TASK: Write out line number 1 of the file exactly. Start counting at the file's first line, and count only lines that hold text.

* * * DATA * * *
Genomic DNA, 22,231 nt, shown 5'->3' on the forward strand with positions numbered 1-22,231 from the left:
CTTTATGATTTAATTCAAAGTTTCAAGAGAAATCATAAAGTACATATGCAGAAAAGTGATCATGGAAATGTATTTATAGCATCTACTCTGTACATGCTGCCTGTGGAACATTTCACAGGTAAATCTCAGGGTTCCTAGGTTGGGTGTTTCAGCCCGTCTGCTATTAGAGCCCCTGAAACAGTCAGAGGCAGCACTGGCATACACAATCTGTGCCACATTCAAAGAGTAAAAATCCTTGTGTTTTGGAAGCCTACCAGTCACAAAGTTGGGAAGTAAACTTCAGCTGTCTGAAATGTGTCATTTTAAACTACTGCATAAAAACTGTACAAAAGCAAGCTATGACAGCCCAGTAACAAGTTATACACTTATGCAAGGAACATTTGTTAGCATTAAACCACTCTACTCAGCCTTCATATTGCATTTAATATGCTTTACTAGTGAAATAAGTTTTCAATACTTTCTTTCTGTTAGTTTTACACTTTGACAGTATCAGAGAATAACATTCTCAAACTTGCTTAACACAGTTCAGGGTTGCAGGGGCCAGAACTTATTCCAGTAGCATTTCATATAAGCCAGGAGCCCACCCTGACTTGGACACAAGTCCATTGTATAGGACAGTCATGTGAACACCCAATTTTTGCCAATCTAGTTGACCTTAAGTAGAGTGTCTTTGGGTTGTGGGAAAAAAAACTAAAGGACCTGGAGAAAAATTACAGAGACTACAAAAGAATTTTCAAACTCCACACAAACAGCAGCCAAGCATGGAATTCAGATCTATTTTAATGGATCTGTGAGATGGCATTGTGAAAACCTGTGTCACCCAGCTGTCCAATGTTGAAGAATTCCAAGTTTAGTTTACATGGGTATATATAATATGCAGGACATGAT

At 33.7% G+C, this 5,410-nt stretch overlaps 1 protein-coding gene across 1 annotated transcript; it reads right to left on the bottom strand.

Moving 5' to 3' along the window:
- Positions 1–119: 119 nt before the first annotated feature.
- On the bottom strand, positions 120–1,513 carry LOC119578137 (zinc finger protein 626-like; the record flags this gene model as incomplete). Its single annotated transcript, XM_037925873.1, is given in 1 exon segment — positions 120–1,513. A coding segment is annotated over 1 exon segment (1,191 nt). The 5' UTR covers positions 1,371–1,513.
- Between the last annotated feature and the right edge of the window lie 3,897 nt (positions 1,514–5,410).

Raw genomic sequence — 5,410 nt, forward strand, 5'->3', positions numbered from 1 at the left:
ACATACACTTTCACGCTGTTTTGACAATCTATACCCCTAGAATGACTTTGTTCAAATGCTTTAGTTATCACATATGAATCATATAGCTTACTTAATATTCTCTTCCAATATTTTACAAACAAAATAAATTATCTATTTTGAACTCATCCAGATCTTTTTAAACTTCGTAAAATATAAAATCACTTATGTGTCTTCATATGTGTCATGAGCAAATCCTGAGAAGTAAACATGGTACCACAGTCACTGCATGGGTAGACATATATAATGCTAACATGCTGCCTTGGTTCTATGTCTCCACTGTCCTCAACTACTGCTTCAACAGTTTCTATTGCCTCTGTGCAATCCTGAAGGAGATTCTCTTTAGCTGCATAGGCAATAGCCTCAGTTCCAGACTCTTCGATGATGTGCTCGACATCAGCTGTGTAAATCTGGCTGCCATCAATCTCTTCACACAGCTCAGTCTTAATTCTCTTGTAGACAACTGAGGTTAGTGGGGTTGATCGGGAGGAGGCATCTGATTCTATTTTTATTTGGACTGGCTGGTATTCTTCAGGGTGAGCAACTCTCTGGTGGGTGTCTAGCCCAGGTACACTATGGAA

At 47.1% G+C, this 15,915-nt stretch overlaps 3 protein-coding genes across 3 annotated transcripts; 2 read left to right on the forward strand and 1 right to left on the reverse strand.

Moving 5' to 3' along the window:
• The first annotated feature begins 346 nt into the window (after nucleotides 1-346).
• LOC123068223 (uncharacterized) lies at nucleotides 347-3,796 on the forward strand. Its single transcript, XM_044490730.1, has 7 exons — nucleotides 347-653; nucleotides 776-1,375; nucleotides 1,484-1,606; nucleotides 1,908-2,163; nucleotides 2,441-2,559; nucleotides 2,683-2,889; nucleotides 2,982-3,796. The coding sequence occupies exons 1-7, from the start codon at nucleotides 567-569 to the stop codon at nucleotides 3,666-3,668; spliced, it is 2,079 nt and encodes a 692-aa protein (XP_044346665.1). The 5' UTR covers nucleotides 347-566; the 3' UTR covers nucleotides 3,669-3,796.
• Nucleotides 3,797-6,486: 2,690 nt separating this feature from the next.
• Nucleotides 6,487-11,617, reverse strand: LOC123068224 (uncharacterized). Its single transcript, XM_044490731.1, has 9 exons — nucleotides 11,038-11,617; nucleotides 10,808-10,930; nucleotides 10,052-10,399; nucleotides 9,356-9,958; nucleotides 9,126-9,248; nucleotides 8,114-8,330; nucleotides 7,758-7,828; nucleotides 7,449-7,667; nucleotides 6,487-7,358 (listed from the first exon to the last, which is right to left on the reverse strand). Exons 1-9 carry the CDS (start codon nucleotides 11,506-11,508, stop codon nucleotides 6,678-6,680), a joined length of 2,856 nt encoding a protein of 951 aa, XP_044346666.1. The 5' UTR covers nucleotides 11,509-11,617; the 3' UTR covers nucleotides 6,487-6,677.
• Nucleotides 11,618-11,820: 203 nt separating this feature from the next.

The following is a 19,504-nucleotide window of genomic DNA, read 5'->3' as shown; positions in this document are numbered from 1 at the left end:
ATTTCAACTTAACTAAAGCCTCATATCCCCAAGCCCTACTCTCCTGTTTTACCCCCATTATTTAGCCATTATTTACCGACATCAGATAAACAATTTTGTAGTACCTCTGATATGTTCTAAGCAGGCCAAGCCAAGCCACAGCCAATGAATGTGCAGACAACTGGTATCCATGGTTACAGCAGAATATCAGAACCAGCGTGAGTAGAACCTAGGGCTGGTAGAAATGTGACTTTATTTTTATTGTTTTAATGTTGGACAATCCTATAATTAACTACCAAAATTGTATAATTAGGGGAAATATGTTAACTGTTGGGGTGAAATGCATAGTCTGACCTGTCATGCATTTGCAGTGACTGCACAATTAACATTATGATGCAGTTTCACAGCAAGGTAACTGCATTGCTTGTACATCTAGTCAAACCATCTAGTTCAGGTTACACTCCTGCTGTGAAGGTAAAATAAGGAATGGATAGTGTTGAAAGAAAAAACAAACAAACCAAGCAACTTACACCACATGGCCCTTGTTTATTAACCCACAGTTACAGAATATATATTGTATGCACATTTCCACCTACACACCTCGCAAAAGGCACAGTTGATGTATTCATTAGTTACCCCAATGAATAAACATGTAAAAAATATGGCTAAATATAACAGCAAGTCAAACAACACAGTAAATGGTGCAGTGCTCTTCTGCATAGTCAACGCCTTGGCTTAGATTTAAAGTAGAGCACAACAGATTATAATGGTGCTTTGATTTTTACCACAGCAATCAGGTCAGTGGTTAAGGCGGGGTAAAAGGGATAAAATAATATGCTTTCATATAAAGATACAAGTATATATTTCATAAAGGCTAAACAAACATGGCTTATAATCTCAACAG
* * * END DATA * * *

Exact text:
Genomic DNA, 22,231 nt, shown 5'->3' on the forward strand with positions numbered 1-22,231 from the left: